In Jorge Luis Borges’ celebration of The Thousand and One Nights, he laments that “while literary men [and women!] seem to have neglected their epic duties… the epic tradition has been saved for the world by, of all places, Hollywood.” And that was back in 1980. This summer alone, as many as six apocalyptic blockbusters have hit the big screen, leaving once-thriving metropolises demolished in their wake, well-intentioned superheroes and inter-dimensional sea monsters alike getting in on the action. Not only is “epic” the domain entirely of film today, but it has come to imply mostly grandiosity and spectacle. Rarely does today’s literature, genre fiction aside, return the epic to its more modest roots in oral traditions.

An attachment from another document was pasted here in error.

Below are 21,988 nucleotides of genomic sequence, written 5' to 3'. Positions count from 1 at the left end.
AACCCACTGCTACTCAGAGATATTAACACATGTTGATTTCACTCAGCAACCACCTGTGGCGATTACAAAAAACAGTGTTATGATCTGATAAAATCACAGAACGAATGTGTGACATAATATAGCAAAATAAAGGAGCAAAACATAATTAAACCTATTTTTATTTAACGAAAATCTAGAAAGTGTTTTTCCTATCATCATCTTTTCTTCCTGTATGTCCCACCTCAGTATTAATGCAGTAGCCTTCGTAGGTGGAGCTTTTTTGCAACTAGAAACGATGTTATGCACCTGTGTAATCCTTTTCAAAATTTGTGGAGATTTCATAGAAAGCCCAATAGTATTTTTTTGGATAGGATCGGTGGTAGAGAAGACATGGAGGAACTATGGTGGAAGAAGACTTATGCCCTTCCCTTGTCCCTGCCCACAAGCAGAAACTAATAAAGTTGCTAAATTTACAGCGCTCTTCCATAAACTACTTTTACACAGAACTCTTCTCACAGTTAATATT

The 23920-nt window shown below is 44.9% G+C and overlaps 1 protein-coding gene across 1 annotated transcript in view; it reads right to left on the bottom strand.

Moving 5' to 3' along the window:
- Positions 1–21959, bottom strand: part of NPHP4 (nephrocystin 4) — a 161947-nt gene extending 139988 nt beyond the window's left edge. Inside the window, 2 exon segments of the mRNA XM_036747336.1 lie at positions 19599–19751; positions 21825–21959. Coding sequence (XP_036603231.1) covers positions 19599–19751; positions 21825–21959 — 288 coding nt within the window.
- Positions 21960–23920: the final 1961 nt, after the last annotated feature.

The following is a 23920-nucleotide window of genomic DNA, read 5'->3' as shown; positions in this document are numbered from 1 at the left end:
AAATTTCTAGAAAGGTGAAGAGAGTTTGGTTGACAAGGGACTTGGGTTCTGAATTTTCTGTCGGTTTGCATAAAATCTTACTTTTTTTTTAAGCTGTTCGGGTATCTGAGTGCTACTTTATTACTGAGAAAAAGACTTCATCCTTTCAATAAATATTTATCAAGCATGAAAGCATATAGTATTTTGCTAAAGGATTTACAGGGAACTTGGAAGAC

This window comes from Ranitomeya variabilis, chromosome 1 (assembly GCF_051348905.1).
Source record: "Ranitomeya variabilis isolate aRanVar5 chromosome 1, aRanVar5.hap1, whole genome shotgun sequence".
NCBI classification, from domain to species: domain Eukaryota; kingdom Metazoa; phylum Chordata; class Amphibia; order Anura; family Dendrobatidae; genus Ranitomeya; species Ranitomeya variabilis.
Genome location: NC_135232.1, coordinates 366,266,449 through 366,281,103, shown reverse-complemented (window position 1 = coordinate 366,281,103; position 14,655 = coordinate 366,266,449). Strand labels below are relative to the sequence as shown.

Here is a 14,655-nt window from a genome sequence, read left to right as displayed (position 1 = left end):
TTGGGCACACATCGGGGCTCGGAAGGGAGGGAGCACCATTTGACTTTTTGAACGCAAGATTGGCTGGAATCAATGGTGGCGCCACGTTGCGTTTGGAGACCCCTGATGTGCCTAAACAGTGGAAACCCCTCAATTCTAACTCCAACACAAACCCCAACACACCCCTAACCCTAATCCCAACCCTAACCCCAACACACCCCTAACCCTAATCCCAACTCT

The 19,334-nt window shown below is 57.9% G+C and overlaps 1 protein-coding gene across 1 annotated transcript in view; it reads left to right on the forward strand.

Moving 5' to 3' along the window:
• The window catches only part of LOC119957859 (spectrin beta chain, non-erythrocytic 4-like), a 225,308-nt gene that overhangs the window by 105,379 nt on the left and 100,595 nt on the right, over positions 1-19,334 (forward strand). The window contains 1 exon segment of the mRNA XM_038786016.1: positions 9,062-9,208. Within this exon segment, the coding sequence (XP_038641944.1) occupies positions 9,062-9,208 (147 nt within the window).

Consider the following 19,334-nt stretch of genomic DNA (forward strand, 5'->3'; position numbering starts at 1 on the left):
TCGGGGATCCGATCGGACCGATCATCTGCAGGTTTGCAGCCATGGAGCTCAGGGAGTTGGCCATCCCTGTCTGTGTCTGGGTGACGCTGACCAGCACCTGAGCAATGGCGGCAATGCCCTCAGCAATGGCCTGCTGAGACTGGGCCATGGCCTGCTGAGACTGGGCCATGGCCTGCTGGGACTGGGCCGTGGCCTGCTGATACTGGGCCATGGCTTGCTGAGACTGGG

The epic used to be characterized by a journey, heroism, and allegorical characters that stood for perspectives and ideas. Contemporary writers have tended toward “realism,” from Jonathan Franzen’s middle class ministrations through the “fiction from life” of Sheila Heti (at its most interrogative) and Tao Lin (at its most anesthetized). Even George Saunders, the current high priest of the fantastic, locates his stories within a generic, personalized “normal” of modern living—one character’s experience of “a world just like our own,” with all its attendant anxieties enlivened with improbable physics.